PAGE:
The Vanishing Jews of Tunisia

 @Gooch700
on January 14 2012 7:06 PM
Tunisian Jew reads from the Torah in a synagogue in Tunis
Tunisian Jew reads from the Torah in a synagogue in Tunis Reuters

The Jewish community of Tunisia recently expressed its outrage over anti-Semitic comments made by Islamist groups that have emerged in the North African country in the wake of the revolution that toppled long-time dictator Zine El Abidine Ben Ali.

During a visit to Tunisia, Ismail Haniyeh, the Gaza-based leader of Hamas, the Palestinian militant group, was greeted at the airport by a crowd that chanted such slogans as “kick the Jews -- it’s our religious duty,” “expel the Jews -- it’s our religious duty,” and “kill the Jews -- it’s our religious duty.”

The Tunisians who shouted the hateful chants are believed to be Salafists, an extremely conservative Islamic sect which has close ties to Saudi Arabia.

Tunisian Prime Minister Hamadi Jebali and other senior government officials later met with Haniyeh.

However, some members of the moderate ruling Ennahda Party condemned the inflammatory language of the crowd.

Rachid Ghannouchi the leader of Ennahda, downplayed the incident by suggesting the negative remarks came from a small, lunatic fringe.

“Ennahda calls on Tunisians of all faiths to stand together and be united for the good of the country,” he said.

“Ennahda condemns these slogans which do not represent Islam’s spirit or teachings, and considers those who raised them as a marginal group,”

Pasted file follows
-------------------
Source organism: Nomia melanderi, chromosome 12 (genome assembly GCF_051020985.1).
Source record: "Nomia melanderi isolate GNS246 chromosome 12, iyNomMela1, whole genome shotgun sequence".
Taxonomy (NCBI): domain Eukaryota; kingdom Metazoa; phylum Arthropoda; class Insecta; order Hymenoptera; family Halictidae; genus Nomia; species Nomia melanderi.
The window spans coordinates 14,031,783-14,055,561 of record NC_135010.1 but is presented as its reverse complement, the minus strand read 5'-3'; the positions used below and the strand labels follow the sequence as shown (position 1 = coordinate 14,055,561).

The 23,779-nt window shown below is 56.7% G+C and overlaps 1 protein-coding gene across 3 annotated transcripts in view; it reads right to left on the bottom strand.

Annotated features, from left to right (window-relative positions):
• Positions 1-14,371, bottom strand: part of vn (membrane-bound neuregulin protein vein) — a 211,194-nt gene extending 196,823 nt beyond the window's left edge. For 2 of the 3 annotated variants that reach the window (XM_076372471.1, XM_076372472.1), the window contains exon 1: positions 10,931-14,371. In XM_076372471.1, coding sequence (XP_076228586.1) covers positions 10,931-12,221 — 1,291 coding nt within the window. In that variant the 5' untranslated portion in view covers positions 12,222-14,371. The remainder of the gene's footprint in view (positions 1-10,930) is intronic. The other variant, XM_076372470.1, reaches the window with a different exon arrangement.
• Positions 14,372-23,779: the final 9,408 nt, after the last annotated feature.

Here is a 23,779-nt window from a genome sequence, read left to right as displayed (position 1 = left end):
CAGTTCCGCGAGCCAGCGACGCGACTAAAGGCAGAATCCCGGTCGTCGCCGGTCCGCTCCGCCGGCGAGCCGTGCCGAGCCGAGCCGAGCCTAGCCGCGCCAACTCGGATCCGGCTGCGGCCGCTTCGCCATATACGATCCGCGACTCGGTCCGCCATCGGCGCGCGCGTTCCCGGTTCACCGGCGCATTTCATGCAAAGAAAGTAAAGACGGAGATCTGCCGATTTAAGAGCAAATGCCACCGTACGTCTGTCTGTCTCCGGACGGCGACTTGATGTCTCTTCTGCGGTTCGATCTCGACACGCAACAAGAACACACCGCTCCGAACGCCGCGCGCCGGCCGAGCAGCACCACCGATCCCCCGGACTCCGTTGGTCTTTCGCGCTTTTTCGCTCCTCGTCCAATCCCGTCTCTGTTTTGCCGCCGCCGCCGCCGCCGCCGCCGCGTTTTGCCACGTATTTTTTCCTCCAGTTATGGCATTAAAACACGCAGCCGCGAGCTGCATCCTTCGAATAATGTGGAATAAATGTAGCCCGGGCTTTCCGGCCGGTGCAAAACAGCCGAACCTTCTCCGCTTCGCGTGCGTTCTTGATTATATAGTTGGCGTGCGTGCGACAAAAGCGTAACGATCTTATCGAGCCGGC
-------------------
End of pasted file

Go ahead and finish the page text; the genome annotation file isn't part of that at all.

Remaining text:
Haniyeh actually tried to distance himself from the extremist rhetoric as well.

He told reporters: “We are not against the Jews because they are Jews. Our problem is with those occupying the land of Palestine. There are Jews all over the world, but Hamas does not target them.”

However, according to TunisiaLiveNet, Jews in Tunisia are gravely concerned about the renewed climate of anti-Semitism in the country.

Ezekiel Haddad, a Hebrew teacher who lives in Djerba, complained:.”I don’t understand why the Tunisian government allowed someone with no political legitimacy to come to Tunisia and get the opportunity to tour the country with the welcome that he got.”

Haddad added: “Why is the Tunisian government destroying the goodwill with the world Tunisia has been building since the revolution? I don’t have a problem with Haniyeh visiting Tunisia as a person, but I disagree with the way his visit brought together the worst people in Tunisian society. I want the people who shouted ‘kill the Jews’ punished. All the Jews in Djerba are scared, uptight, and uncomfortable with what has happened, very few will speak truthfully of their level of fear now.”

Roger Bismuth, president of Tunisia’s Jewish community, told The Associated Press: “It is worse than bad, it is catastrophic for Tunisia -- particularly in regard to the repercussions that these attitudes provoke abroad,”

Similarly, an unnamed Jewish jeweler in Djerba lamented to TunisiaLive: “The Israeli-Palestinian conflict is not our problem. I have grown up my whole life breaking bread with my Muslim neighbors, living freely with my Muslim friends. Tunisia has always been an open society and this visit by Haniyeh has caught our community completely by surprise.”